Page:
Where, as part of managing the wealth of a client, a service provider facilitates the transfer of DPT, this would likely be regulated once the PS(A)A comes into force. Such businesses (if not regulated) “could be used by bad actors to move or layer the proceeds of illicit assets by transferring value in the form of DPTs from one person to another”[iv].
Under the PS(A)A, a person will require a licence under the PS Act if, inter alia —
Where, as part of managing the wealth of a client, a service provider provides a service custodising DPT as described above, this would likely be regulated once the PS(A)A comes into force. The custody of DPT (if not regulated) “could be used to safekeep illicit assets or assets for illicit actors, and in some cases, act as an additional layer or front”[v].
“Active facilitation” services
Under the PS(A)A, a person will require a licence under the PS Act if, inter alia, it provides “any service of inducing or attempting to induce any person to enter into or to offer to enter into any agreement for or with a view to buying or selling any [DPT] in exchange for any money or any other [DPT] (whether of the same or a different type)”.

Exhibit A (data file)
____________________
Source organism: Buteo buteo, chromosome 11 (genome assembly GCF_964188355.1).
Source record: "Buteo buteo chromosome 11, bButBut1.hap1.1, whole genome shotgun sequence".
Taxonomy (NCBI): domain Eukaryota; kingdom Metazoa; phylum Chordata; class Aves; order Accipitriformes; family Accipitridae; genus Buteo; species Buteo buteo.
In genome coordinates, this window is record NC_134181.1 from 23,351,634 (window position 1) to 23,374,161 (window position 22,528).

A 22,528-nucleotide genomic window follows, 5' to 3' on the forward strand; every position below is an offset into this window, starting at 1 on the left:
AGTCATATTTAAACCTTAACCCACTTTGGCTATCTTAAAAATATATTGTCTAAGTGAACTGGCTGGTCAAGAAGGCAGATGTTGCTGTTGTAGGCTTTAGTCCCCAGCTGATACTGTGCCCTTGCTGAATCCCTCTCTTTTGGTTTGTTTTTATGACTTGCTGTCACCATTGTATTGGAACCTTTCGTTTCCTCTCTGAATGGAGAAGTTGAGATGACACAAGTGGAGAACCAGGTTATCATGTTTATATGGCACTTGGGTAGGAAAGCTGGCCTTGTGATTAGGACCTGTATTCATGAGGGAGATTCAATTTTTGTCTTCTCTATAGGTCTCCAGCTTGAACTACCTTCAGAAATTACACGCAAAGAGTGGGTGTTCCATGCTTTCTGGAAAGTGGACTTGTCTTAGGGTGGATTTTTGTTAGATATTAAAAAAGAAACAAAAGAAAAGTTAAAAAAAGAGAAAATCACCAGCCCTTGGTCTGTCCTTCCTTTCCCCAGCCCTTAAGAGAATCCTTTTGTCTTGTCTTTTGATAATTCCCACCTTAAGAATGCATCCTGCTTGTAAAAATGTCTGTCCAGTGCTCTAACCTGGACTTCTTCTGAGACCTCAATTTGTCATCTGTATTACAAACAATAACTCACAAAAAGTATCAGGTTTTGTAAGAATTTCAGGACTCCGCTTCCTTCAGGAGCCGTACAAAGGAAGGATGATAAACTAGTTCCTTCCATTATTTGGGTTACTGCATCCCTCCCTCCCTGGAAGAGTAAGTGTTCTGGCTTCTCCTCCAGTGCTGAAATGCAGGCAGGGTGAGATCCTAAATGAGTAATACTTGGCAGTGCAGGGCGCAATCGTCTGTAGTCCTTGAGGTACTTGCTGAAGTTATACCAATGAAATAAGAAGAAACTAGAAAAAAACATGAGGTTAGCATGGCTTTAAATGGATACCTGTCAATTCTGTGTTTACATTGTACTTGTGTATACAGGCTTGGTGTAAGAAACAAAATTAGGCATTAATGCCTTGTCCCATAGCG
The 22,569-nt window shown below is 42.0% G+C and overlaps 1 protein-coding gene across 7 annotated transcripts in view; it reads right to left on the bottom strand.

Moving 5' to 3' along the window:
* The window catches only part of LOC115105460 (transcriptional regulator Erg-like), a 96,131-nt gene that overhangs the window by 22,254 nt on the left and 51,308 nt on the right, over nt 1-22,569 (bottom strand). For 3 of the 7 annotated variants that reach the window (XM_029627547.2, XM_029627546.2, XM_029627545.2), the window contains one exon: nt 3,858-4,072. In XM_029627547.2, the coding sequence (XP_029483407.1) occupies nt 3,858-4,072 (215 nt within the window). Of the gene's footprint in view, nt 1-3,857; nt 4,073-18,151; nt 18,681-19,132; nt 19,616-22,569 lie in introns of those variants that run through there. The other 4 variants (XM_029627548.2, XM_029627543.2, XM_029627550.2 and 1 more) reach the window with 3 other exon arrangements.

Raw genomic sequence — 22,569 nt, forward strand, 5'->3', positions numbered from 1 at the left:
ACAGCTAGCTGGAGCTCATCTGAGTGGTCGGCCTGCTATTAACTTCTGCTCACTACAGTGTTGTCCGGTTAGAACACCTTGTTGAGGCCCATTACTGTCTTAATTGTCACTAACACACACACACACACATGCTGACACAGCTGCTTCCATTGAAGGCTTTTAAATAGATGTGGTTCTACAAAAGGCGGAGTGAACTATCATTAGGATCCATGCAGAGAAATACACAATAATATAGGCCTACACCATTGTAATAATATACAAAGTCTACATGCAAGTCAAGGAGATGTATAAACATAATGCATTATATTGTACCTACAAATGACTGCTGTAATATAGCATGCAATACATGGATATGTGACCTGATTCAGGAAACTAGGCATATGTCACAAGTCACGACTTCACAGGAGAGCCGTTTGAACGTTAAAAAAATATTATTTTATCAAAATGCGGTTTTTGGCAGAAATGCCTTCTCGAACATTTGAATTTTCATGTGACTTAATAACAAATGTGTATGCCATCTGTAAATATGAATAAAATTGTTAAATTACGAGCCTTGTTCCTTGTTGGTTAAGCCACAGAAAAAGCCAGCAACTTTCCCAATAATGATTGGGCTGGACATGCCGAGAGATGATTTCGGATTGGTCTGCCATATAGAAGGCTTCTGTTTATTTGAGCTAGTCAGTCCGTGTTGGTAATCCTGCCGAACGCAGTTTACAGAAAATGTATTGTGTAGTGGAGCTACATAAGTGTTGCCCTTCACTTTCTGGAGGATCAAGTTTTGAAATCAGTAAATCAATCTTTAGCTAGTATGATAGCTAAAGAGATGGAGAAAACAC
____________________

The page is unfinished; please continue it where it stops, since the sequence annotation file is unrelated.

Where, as part of managing the wealth of a client, a service provider assists its client in buying and selling DPT (e.g. brokerage activities), this would likely be regulated once the PS(A)A comes into force, even if the service provider does not come into possession of moneys or DPTs. The “active facilitation” of the buying and selling of DPT could (if not regulated) facilitate money-laundering and terrorism-financing (ML/TF) activities.
The initially envisioned risks arising out of providing DPT services were primarily those relating to ML/TF and technology risk. Having said that, the PS(A)A addresses the possibility of an expansion of the risks arising out of providing DPT services. Such risks are not only limited to ML/TF and technology risk, but also the risk of inadequate user protection and the need for safeguarding. While “risks to consumer [sic] are not significant currently, because of the relatively low usage of DPTs in Singapore today […] user adoption of DPTs could gain traction quickly as the industry comes out with products to attract customers”[vi]. In other words, the increased traction of DPTs, both as a specific wealth structuring technique and more broadly, could justify the imposition of new regulatory measures. To be clear, MAS’ new statutory powers enable future implementation of such measures, but have not been exercised to-date.
Under the Financial Services and Markets Bill 2022 (the FSM Bill), which was moved for First Reading in Parliament on 14 February 2022 but has not yet come into force, a person would be regulated for providing a “digital token” or “DT” service in Singapore where such person (a) is an individual or partnership, has a place of business in Singapore and carries on a business providing DT services outside of Singapore; or (b) is a Singapore-incorporated corporation and carries on a business, whether from Singapore or elsewhere, of providing DT services outside of Singapore.